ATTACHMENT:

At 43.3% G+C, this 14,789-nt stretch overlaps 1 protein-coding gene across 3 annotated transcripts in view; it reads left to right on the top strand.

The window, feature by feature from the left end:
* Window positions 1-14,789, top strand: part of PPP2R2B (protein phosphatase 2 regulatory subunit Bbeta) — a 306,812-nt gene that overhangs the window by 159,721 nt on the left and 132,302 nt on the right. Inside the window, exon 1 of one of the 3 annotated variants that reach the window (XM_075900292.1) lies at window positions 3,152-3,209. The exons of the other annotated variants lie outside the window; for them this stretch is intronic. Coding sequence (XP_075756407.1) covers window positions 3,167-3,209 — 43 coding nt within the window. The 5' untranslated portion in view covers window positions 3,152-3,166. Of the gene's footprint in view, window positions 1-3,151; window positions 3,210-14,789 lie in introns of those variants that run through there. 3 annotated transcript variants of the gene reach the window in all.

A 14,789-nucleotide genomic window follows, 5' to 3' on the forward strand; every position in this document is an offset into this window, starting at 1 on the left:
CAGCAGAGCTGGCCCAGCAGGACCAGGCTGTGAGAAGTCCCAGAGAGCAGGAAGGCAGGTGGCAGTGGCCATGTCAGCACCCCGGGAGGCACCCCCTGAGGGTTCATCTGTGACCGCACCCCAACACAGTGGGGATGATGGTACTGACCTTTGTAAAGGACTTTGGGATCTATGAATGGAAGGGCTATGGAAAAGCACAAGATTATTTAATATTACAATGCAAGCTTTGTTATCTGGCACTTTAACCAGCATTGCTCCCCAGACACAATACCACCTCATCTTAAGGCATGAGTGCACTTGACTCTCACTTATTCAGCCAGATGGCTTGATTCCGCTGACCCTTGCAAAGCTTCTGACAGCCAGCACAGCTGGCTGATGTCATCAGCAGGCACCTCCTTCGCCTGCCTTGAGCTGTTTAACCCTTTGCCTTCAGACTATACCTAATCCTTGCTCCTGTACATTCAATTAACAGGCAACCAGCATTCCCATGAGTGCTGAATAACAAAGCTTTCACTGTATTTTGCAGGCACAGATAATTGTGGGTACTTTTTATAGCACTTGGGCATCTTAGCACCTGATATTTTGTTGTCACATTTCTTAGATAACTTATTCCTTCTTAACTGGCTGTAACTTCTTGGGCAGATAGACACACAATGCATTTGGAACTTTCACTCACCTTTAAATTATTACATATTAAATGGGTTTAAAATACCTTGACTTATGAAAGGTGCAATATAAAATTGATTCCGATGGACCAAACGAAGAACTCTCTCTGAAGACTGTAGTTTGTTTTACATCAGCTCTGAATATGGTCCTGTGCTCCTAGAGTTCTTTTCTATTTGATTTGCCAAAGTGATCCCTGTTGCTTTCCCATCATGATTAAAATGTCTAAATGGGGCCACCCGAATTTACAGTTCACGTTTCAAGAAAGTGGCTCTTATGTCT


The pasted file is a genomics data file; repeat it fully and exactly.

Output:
At 43.3% G+C, this 14,789-nt stretch overlaps 1 protein-coding gene across 3 annotated transcripts in view; it reads left to right on the top strand.

The window, feature by feature from the left end:
* Window positions 1-14,789, top strand: part of PPP2R2B (protein phosphatase 2 regulatory subunit Bbeta) — a 306,812-nt gene that overhangs the window by 159,721 nt on the left and 132,302 nt on the right. Inside the window, exon 1 of one of the 3 annotated variants that reach the window (XM_075900292.1) lies at window positions 3,152-3,209. The exons of the other annotated variants lie outside the window; for them this stretch is intronic. Coding sequence (XP_075756407.1) covers window positions 3,167-3,209 — 43 coding nt within the window. The 5' untranslated portion in view covers window positions 3,152-3,166. Of the gene's footprint in view, window positions 1-3,151; window positions 3,210-14,789 lie in introns of those variants that run through there. 3 annotated transcript variants of the gene reach the window in all.

A 14,789-nucleotide genomic window follows, 5' to 3' on the forward strand; every position in this document is an offset into this window, starting at 1 on the left:
CAGCAGAGCTGGCCCAGCAGGACCAGGCTGTGAGAAGTCCCAGAGAGCAGGAAGGCAGGTGGCAGTGGCCATGTCAGCACCCCGGGAGGCACCCCCTGAGGGTTCATCTGTGACCGCACCCCAACACAGTGGGGATGATGGTACTGACCTTTGTAAAGGACTTTGGGATCTATGAATGGAAGGGCTATGGAAAAGCACAAGATTATTTAATATTACAATGCAAGCTTTGTTATCTGGCACTTTAACCAGCATTGCTCCCCAGACACAATACCACCTCATCTTAAGGCATGAGTGCACTTGACTCTCACTTATTCAGCCAGATGGCTTGATTCCGCTGACCCTTGCAAAGCTTCTGACAGCCAGCACAGCTGGCTGATGTCATCAGCAGGCACCTCCTTCGCCTGCCTTGAGCTGTTTAACCCTTTGCCTTCAGACTATACCTAATCCTTGCTCCTGTACATTCAATTAACAGGCAACCAGCATTCCCATGAGTGCTGAATAACAAAGCTTTCACTGTATTTTGCAGGCACAGATAATTGTGGGTACTTTTTATAGCACTTGGGCATCTTAGCACCTGATATTTTGTTGTCACATTTCTTAGATAACTTATTCCTTCTTAACTGGCTGTAACTTCTTGGGCAGATAGACACACAATGCATTTGGAACTTTCACTCACCTTTAAATTATTACATATTAAATGGGTTTAAAATACCTTGACTTATGAAAGGTGCAATATAAAATTGATTCCGATGGACCAAACGAAGAACTCTCTCTGAAGACTGTAGTTTGTTTTACATCAGCTCTGAATATGGTCCTGTGCTCCTAGAGTTCTTTTCTATTTGATTTGCCAAAGTGATCCCTGTTGCTTTCCCATCATGATTAAAATGTCTAAATGGGGCCACCCGAATTTACAGTTCACGTTTCAAGAAAGTGGCTCTTATGTCT